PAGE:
Italy Approves New Controversial Capital-Markets Reform Bill

(Bloomberg) -- Italy’s lower house approved a capital-markets reform bill that includes a controversial change in the way listed companies’ boards are appointed.

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The bill, which includes measures that give long-term investors more votes per share, were approved by the Chamber of Deputies in Rome on Tuesday. The reform now goes to the Senate for final approval.

The new capital-markets bill seeks to attract more listings to Italy and to protect family companies from hostile takeovers. It also attempts to bring some companies that had moved their registered offices to the Netherlands back to Italy. Among companies that have done so are Stellantis NV and Ferrari NV.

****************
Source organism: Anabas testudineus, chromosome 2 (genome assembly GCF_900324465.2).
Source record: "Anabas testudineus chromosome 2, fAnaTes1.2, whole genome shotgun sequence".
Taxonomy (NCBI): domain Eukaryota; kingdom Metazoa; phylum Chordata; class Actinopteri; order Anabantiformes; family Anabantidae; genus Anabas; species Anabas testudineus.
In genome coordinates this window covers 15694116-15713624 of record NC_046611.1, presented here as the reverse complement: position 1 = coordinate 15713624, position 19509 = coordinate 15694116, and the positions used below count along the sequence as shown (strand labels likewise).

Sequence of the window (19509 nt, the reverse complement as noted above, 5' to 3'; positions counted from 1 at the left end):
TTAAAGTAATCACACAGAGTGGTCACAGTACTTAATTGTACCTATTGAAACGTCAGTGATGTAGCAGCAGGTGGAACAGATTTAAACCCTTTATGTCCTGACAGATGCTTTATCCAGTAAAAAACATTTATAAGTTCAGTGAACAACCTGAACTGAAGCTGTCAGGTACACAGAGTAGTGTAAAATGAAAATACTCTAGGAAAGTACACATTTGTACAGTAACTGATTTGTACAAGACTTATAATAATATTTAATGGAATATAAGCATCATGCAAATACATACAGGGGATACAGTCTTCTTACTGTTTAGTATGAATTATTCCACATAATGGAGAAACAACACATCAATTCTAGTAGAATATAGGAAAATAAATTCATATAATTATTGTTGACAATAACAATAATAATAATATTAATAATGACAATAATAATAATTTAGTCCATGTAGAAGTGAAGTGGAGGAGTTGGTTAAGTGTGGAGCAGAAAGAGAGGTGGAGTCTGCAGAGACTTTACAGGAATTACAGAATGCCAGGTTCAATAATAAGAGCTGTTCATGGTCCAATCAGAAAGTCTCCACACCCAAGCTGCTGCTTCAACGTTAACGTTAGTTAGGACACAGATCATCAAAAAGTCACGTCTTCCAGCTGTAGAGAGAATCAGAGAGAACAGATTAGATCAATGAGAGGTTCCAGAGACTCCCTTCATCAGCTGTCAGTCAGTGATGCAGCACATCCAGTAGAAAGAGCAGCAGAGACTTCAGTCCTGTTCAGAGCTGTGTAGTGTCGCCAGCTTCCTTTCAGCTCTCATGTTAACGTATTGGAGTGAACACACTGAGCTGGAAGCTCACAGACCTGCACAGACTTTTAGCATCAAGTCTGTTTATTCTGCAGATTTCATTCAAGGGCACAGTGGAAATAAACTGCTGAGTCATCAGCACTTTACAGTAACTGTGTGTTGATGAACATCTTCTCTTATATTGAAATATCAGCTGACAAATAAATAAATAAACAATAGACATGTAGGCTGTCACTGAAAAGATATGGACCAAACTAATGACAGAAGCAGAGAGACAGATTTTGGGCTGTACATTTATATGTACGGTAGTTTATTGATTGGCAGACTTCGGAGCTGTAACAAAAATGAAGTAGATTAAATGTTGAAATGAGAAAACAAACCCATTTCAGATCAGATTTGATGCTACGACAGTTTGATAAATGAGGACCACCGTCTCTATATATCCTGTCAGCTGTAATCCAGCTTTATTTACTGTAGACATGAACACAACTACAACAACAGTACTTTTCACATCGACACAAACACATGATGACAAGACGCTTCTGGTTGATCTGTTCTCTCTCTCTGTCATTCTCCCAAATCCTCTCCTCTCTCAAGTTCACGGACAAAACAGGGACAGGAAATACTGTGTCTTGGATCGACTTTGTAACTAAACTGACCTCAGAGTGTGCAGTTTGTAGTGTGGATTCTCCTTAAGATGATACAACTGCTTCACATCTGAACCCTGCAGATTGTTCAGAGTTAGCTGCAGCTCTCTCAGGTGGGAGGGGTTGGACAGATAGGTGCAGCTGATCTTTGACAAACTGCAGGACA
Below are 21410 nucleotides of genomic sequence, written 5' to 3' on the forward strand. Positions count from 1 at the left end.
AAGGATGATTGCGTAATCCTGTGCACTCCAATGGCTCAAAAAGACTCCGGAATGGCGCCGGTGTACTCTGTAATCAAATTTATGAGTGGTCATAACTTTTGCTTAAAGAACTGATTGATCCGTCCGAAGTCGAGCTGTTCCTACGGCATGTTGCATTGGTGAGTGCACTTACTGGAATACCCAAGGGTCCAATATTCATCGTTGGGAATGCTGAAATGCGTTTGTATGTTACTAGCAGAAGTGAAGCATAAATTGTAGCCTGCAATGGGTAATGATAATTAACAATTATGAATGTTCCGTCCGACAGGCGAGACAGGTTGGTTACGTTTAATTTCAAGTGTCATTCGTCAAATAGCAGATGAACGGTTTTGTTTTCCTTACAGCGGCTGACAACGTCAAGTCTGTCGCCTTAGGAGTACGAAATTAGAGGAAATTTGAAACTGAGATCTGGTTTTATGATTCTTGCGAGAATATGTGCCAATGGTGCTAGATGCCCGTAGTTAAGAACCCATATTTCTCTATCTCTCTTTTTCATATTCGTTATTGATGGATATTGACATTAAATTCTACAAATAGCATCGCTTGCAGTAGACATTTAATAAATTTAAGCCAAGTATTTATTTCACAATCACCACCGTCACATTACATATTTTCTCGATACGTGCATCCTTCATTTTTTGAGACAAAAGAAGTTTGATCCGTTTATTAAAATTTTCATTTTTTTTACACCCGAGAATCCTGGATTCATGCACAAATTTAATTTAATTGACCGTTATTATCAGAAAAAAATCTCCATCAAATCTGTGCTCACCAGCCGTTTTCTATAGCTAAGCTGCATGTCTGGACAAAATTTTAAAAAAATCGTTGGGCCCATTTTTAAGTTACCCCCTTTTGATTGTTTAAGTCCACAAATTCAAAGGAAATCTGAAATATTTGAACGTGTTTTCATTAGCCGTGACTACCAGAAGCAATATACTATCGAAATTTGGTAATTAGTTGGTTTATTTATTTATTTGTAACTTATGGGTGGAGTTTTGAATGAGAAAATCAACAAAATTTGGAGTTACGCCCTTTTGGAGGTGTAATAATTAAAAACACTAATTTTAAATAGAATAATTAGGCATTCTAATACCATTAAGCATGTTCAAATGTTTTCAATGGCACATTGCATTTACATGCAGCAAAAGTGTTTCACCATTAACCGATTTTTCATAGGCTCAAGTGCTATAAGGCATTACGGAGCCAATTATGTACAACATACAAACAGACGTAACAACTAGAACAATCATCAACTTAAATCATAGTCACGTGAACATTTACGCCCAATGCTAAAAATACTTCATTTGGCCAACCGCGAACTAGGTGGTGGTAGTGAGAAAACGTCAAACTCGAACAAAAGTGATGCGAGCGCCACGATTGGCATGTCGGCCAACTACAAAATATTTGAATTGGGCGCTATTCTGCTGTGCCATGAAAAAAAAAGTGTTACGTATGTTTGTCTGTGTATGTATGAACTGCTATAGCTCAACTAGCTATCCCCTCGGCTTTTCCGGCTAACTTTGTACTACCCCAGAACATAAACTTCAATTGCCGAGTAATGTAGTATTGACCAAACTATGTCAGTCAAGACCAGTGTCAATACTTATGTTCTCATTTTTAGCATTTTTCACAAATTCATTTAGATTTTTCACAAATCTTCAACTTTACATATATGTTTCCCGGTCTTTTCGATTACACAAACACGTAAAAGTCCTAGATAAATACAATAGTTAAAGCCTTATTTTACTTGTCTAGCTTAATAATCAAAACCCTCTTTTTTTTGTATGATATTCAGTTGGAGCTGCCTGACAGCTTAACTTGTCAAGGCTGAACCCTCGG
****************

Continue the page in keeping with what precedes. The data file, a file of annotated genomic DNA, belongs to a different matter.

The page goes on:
The most controversial part of the bill, however, involves measures regarding the appointment of boards, which would no longer automatically allow the outgoing board of directors to present its own list. It’s been common practice for years in Italy, including at many banks and insurers like Assicurazioni Generali SpA, UniCredit SpA and Mediobanca SpA.

While the government has hailed the new rules as a good way to prevent boards from reappointing themselves indefinitely, opposition parties abstained from the vote on Tuesday.

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